Gov. Kay Ivey announced today that the state's unemployment rate is now at its lowest level in nearly a decade.
Ivey, joined by Labor Secretary Fitzgerald Washington, announced the preliminary, seasonally adjusted unemployment rate for May was 4.9 percent, which is down from April's rate of 5.4 percent and the rate a year ago of 5.8 percent.
Alabama has consistently lagged behind the rest of the nation in its unemployment rate, but while still behind, now appears to be catching up. The U.S. unemployment rate for May was 4.3 percent. The drop in the unemployment rate this month follows a continued decline since the end of the Great Recession.
The rate, which was former Gov. Robert Bentley's target, was also the rate at which he said he would agree to accept a state salary after promising during his campaign for governor that he would refuse a salary as long as Alabama had a high unemployment rate.
The unemployment rate last month represents about 107,000 unemployed people in Alabama, down from 119,000 in April and more than 125,000 in May 2016.
More than 2,089,000 people are now employed in Alabama.
"May's figures represent the lowest unemployment rate in more than nine years and more people working now than in the last ten years,” Ivey said. “It is a team effort, and I sure am proud this rate decrease occurred during my first full month in office. We will continue to exhaust every effort and explore every opportunity until every Alabamian who wants a job, has a job.”
The last time Alabama’s unemployment rate was at or below 4.9 percent was back in March 2008 — before the drop into the Great Recession — when the common economic indicator measured 4.8 percent.
“Increased confidence in our economy is evidenced by not only that fact, but also that our employers are reporting the highest wage and salary employment numbers in almost a decade," Washington said. "In fact, this is the fourth-highest wage and salary employment count since we started keeping records in 1939.”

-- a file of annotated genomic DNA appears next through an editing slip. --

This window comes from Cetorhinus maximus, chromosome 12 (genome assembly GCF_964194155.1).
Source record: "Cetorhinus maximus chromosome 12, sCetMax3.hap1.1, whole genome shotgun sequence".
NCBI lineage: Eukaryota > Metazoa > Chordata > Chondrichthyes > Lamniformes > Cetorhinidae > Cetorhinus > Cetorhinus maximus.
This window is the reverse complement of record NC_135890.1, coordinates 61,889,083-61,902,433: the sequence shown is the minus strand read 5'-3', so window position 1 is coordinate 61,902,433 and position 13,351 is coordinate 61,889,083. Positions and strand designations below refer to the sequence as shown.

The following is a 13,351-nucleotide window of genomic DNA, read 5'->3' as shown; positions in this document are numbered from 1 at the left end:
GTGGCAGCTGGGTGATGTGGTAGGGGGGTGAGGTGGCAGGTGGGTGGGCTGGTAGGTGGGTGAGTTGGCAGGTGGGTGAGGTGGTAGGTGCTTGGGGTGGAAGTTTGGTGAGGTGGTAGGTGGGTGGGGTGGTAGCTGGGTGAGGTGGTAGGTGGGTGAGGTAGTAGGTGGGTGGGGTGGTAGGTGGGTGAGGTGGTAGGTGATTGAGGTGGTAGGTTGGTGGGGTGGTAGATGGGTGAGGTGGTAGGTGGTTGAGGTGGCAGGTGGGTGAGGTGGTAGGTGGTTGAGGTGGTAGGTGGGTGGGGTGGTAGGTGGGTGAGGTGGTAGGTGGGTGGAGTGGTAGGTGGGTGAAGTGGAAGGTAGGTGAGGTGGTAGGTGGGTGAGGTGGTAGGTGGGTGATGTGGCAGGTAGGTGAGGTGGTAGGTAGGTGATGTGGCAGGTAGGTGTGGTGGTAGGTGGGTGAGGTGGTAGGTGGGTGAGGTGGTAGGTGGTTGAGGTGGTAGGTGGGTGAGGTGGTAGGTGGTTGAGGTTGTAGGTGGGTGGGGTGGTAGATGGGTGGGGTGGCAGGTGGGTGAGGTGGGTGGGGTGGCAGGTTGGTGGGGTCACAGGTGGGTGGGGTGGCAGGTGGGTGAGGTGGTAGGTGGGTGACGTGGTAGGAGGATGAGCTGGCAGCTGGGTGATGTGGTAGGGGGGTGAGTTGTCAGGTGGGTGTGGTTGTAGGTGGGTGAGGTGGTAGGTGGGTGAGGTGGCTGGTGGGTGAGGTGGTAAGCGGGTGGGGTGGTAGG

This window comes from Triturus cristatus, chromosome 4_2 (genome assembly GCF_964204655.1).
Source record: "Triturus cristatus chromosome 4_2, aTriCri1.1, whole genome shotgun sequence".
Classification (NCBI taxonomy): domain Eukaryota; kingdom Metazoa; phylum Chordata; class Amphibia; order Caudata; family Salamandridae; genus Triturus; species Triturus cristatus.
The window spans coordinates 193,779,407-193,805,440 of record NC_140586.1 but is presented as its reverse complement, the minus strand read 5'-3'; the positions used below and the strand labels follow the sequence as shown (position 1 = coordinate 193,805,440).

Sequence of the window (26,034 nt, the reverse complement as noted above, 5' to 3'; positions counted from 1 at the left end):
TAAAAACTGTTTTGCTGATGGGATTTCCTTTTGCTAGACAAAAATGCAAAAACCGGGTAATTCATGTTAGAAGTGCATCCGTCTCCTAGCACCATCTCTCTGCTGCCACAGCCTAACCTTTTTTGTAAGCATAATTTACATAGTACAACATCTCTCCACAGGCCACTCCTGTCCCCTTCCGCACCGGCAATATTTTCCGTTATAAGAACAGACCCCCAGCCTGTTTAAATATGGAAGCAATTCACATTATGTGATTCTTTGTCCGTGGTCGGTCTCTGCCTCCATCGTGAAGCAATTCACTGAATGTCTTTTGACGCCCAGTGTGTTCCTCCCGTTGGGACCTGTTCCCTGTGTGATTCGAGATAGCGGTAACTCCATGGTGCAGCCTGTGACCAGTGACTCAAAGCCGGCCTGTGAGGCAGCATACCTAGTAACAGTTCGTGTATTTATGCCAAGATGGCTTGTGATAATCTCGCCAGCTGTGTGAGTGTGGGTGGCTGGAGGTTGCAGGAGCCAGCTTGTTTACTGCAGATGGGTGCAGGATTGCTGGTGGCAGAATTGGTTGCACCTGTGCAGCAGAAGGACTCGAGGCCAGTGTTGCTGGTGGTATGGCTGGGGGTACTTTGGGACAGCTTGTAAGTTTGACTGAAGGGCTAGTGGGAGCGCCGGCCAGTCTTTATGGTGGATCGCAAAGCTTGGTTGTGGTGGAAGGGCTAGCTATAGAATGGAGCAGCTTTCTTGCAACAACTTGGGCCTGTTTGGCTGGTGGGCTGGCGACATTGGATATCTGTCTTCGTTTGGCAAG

Most of the gains came from the manufacturing sector, the construction sector and the leisure and hospitality sector, which by itself saw a 6,100 increase in employment.
All metropolitan areas had rate decreases last months and over the course of this year so far. Only one county — Sumter County in West Alabama — experienced a rate increase last month.
“Several years ago, in the heart of the recession, it wasn’t uncommon to see more than half of our counties with double-digit unemployment rates, particularly in the rural counties," Washington said. "Today, only one county has double digit unemployment, and its rate has dropped by two full percentage points over the year."
Shelby County at 3.1 percent, Elmore County at 3.4 percent and Cullman County at 3.5 percent were the counties with the lowest recorded unemployment rates.
Wilcox, Clark and Lowndes Counties had the highest recorded unemployment rates.
The Auburn-Opelika metropolitan area is tied for the second-lowest unemployment rate last month, measuring in at only a 3.7 percent unemployment rate. The Daphne-Fairhope-Foley metro area was the only area with a lower unemployment rate, measuring in at 3.6 percent.